Mentors Adjusting to "New Normal"

Mentors Fostering Virtual Guidance through AKU-VIP

With the rise of the global pandemic, things worldwide have taken a turn. Many mobility programmes have come to a standstill while others have pivoted like AKU’s Internship Programme by going completely virtual. ​

AKU’s Virtual Internship Programme (AKU-VIP) represents a new model of interning for students. Interns have been placed in research, communications, strategy, and resource development projects across areas including the Health Sciences, Media & Communications, Education, Hospital Administration, Climate Change, Partnerships, and Fundraising. 

As our interns adapt to this new model, so are our mentors! Providing one-on-one consultation whenever needed, mentors working across 45 projects, continue to help our students shape and guide their professional interests, understand and tackle real-life issues and build their skills set as they get ready for this new world. 

Razia Velji, the current Senior Advisor to the Office of the Chief Development Officer, is also a mentor in the Resource and Development project department. She shares ‘It has been great to have an extra resource to inform our work (through mentorship) particularly at a time of resource constraints. It is also wonderful to work with a new generation of students who are so enthusiastic and so hard-working, but also extremely skilled and savvy. I am looking forward to continued engagement with the interns and also watching them grow and develop their skills and passions.’

She highlights the work of AKU-VIP interns Noah Pirani (Brown University) and Lina Maria Zuluaga (Simon Fraser University) who have both proven to be extremely dedicated, hard-working, and passionate in their roles thus far. 

Mentor Gitonga Mbijjewe, also the Director of Strategic Initiatives at the Aga Khan University's Graduate School of Media & Communications (AKU-GSMC), agrees it has been quite a stretch to maintain regular work schedules, focus, and sufficient human interaction with this virtual alternative. But mentors like Mbijjewe himself are actively trying to think of ways to make virtual guidance as meaningful as possible for interns.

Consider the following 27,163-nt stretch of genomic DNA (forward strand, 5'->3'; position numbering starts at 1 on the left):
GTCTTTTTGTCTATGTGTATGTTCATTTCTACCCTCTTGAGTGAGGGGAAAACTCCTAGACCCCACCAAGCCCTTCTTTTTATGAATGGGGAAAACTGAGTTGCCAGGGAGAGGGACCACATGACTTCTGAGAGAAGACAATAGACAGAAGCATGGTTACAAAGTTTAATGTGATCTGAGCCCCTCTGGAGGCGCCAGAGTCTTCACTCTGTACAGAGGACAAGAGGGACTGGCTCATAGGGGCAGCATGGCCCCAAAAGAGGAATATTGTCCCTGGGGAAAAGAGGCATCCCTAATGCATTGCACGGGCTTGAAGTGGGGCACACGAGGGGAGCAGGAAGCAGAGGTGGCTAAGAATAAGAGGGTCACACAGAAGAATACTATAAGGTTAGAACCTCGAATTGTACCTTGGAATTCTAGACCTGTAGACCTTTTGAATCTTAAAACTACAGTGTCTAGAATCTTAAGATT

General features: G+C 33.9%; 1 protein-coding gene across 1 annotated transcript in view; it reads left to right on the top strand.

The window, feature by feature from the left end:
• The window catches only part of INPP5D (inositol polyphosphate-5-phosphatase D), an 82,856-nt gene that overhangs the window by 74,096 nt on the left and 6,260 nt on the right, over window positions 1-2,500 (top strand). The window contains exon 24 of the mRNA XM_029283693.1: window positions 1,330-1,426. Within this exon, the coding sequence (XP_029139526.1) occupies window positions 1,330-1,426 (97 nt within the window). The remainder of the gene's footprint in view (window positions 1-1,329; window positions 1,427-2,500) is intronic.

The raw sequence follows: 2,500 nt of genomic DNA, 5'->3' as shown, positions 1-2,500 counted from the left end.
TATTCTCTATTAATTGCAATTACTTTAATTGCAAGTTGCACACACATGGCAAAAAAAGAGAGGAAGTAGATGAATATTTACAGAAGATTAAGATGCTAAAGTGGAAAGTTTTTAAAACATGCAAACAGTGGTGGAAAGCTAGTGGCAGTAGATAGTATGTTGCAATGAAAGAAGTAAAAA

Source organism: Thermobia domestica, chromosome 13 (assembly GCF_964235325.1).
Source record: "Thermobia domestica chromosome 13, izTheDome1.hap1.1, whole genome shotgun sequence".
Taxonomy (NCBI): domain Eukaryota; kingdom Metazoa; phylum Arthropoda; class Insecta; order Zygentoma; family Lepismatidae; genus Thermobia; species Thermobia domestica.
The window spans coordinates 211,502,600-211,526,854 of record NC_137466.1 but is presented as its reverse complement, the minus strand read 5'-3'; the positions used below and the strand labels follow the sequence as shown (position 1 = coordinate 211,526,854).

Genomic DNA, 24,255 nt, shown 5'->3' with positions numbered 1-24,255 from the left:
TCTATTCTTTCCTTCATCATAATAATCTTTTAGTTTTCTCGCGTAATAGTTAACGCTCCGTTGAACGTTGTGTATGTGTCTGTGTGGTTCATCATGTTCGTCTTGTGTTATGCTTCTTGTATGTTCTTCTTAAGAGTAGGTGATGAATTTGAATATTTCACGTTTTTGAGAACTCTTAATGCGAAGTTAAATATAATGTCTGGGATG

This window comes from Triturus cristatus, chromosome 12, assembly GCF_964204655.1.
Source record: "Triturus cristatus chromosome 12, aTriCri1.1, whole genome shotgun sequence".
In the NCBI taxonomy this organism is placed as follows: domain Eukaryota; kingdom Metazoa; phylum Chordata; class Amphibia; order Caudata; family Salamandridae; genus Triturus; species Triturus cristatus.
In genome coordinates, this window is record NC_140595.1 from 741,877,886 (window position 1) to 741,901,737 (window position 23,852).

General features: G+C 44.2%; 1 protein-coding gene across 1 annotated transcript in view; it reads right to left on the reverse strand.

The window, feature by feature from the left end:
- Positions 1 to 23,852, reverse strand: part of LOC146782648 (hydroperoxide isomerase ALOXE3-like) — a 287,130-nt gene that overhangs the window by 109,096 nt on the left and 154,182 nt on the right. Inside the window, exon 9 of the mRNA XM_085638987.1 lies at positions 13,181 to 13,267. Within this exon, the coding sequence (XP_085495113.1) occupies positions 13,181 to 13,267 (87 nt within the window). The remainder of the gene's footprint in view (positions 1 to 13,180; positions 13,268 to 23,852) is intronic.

Mentors try to have weekly follow-ups, regular staff meetings, and virtual coffee chats to create a truly immersive environment for interns to feel comfortable and productive during their time with AKU and AKDN. 

Mbijjewe says ‘Our intern Janette Lee, a student of Simon Fraser University has been an invaluable asset to our operations, primarily enhancing School’s (GSMC) communication channels. Her adaptability to the situation is highly commended especially considering the brutal shift in our work cycles. However, her skill set, maturity, and knowledge of technology have made for a pleasant experience.’​

Dr. Evans Kituyi, Director of the Aga Khan University’s East African Institute (AKU-EAI), and also another one of our programme mentors, has been overseeing projects about interventions against household air pollution from fuel use. Dr. Kituyi agrees that the VIP model has been interesting to adapt to, and significant progress has been made by his interns. His two student interns, Cecilia Mweka from Colorado College and Obianuju Nwadike from the University of Toronto, with Kituyi’s guidance, have been able to make an impact on imparting knowledge and skills around (a.) household energy and health challenges in LMICs; (b.) on the methodology for databases searches and data analysis; and, (c.) on webinar organization and presentation.

​In providing quality experiences and exposure through vast resources and networks, all of our programme mentors continue to pave new and creative paths for their interns. The unique virtual model establishes by AKU-VIP is allowing both mentors and interns to be innovative and productive while capitalizing on the digital environment the world is turning to.